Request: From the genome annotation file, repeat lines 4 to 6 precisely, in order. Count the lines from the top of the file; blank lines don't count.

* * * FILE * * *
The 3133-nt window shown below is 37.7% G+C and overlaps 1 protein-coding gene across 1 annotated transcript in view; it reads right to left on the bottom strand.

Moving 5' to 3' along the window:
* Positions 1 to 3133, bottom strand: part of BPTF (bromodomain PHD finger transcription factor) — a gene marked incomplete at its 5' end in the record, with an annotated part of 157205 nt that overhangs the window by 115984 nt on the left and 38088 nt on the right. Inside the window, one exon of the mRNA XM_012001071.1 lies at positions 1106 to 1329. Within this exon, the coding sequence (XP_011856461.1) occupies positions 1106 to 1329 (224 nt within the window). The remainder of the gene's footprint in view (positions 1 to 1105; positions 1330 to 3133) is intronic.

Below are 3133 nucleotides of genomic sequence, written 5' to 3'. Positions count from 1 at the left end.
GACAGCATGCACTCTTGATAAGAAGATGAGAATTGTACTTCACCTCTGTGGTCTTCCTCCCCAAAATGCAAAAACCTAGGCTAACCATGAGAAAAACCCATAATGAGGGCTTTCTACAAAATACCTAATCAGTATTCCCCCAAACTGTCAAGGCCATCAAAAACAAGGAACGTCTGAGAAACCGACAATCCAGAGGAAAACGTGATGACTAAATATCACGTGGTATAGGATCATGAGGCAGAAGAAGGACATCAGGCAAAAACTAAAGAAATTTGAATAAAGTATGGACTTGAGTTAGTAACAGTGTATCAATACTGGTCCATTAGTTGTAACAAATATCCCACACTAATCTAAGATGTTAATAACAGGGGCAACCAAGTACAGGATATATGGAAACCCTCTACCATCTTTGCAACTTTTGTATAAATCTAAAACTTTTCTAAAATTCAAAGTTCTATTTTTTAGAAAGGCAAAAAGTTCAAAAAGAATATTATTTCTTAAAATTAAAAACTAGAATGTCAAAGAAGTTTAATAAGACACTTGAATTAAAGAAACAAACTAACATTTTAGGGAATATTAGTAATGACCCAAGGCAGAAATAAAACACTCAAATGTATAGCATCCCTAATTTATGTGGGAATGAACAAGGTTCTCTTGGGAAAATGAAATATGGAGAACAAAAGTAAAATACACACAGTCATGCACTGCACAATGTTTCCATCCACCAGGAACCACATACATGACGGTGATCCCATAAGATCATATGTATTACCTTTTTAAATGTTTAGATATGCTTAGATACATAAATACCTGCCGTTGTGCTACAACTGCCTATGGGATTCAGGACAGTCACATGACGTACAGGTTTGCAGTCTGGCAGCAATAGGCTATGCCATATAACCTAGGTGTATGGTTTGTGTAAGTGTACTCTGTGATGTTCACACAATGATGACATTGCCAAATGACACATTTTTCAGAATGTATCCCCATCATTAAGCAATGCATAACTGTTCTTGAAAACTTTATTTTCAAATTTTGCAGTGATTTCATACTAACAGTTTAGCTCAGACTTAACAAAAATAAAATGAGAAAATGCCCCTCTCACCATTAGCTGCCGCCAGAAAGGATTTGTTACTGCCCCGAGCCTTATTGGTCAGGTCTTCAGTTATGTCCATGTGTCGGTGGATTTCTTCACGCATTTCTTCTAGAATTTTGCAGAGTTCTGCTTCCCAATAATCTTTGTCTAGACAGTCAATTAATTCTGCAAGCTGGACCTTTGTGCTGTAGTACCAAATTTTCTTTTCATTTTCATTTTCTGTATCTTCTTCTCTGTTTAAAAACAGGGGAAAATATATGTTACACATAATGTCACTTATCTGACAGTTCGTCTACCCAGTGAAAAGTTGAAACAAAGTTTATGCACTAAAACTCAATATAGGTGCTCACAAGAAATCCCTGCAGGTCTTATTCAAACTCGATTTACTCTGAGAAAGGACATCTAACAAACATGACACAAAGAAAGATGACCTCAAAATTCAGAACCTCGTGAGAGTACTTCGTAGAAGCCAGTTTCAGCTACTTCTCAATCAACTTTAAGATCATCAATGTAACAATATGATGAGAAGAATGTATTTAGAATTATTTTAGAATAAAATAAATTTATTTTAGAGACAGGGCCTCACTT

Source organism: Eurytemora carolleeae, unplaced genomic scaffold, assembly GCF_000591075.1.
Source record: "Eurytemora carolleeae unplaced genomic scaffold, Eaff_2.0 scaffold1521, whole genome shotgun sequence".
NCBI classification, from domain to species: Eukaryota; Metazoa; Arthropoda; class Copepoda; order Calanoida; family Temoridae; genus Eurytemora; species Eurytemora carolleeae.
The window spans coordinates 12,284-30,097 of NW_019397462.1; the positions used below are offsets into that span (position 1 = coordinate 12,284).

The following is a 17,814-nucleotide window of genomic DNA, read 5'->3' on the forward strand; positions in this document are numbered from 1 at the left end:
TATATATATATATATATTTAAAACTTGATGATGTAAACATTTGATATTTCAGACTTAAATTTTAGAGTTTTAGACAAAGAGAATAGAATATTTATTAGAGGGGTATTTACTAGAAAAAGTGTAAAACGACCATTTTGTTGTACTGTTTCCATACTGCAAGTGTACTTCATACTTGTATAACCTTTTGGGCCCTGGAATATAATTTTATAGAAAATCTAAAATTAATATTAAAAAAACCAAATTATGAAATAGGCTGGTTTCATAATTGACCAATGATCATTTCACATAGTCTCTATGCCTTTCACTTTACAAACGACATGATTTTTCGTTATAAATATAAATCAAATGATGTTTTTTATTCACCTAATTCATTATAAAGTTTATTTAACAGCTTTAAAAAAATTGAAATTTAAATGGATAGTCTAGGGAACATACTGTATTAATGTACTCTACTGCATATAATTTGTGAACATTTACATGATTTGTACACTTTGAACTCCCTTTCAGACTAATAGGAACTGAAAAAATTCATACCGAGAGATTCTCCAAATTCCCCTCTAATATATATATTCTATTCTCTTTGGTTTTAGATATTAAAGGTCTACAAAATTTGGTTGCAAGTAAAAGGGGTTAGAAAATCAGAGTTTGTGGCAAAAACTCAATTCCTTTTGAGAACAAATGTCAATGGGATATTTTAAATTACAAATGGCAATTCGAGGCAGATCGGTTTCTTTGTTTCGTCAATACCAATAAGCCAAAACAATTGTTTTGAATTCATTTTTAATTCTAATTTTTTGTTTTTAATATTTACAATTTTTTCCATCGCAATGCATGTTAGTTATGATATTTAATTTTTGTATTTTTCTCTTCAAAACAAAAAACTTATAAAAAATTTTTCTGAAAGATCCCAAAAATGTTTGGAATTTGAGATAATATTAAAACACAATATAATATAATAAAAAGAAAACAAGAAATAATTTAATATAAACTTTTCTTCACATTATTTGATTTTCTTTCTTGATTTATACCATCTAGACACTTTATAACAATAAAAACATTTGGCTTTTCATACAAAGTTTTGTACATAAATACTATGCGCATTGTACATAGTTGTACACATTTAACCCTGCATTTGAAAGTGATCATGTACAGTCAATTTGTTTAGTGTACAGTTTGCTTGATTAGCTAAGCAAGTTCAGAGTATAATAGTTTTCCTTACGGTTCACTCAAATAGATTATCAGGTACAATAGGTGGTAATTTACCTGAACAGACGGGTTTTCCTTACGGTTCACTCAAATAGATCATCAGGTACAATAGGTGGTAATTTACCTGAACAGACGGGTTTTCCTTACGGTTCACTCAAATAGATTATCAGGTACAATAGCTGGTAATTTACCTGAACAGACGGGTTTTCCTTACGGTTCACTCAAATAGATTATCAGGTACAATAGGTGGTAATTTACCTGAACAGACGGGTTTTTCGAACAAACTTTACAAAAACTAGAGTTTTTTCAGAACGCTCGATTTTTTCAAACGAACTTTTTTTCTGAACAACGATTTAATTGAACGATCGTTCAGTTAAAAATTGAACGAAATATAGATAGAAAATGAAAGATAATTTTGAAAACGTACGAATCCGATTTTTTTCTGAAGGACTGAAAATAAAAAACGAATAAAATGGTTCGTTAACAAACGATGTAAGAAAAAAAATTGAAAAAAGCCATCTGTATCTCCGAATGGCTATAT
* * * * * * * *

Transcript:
Below are 3133 nucleotides of genomic sequence, written 5' to 3'. Positions count from 1 at the left end.
GACAGCATGCACTCTTGATAAGAAGATGAGAATTGTACTTCACCTCTGTGGTCTTCCTCCCCAAAATGCAAAAACCTAGGCTAACCATGAGAAAAACCCATAATGAGGGCTTTCTACAAAATACCTAATCAGTATTCCCCCAAACTGTCAAGGCCATCAAAAACAAGGAACGTCTGAGAAACCGACAATCCAGAGGAAAACGTGATGACTAAATATCACGTGGTATAGGATCATGAGGCAGAAGAAGGACATCAGGCAAAAACTAAAGAAATTTGAATAAAGTATGGACTTGAGTTAGTAACAGTGTATCAATACTGGTCCATTAGTTGTAACAAATATCCCACACTAATCTAAGATGTTAATAACAGGGGCAACCAAGTACAGGATATATGGAAACCCTCTACCATCTTTGCAACTTTTGTATAAATCTAAAACTTTTCTAAAATTCAAAGTTCTATTTTTTAGAAAGGCAAAAAGTTCAAAAAGAATATTATTTCTTAAAATTAAAAACTAGAATGTCAAAGAAGTTTAATAAGACACTTGAATTAAAGAAACAAACTAACATTTTAGGGAATATTAGTAATGACCCAAGGCAGAAATAAAACACTCAAATGTATAGCATCCCTAATTTATGTGGGAATGAACAAGGTTCTCTTGGGAAAATGAAATATGGAGAACAAAAGTAAAATACACACAGTCATGCACTGCACAATGTTTCCATCCACCAGGAACCACATACATGACGGTGATCCCATAAGATCATATGTATTACCTTTTTAAATGTTTAGATATGCTTAGATACATAAATACCTGCCGTTGTGCTACAACTGCCTATGGGATTCAGGACAGTCACATGACGTACAGGTTTGCAGTCTGGCAGCAATAGGCTATGCCATATAACCTAGGTGTATGGTTTGTGTAAGTGTACTCTGTGATGTTCACACAATGATGACATTGCCAAATGACACATTTTTCAGAATGTATCCCCATCATTAAGCAATGCATAACTGTTCTTGAAAACTTTATTTTCAAATTTTGCAGTGATTTCATACTAACAGTTTAGCTCAGACTTAACAAAAATAAAATGAGAAAATGCCCCTCTCACCATTAGCTGCCGCCAGAAAGGATTTGTTACTGCCCCGAGCCTTATTGGTCAGGTCTTCAGTTATGTCCATGTGTCGGTGGATTTCTTCACGCATTTCTTCTAGAATTTTGCAGAGTTCTGCTTCCCAATAATCTTTGTCTAGACAGTCAATTAATTCTGCAAGCTGGACCTTTGTGCTGTAGTACCAAATTTTCTTTTCATTTTCATTTTCTGTATCTTCTTCTCTGTTTAAAAACAGGGGAAAATATATGTTACACATAATGTCACTTATCTGACAGTTCGTCTACCCAGTGAAAAGTTGAAACAAAGTTTATGCACTAAAACTCAATATAGGTGCTCACAAGAAATCCCTGCAGGTCTTATTCAAACTCGATTTACTCTGAGAAAGGACATCTAACAAACATGACACAAAGAAAGATGACCTCAAAATTCAGAACCTCGTGAGAGTACTTCGTAGAAGCCAGTTTCAGCTACTTCTCAATCAACTTTAAGATCATCAATGTAACAATATGATGAGAAGAATGTATTTAGAATTATTTTAGAATAAAATAAATTTATTTTAGAGACAGGGCCTCACTT

Source organism: Eurytemora carolleeae, unplaced genomic scaffold, assembly GCF_000591075.1.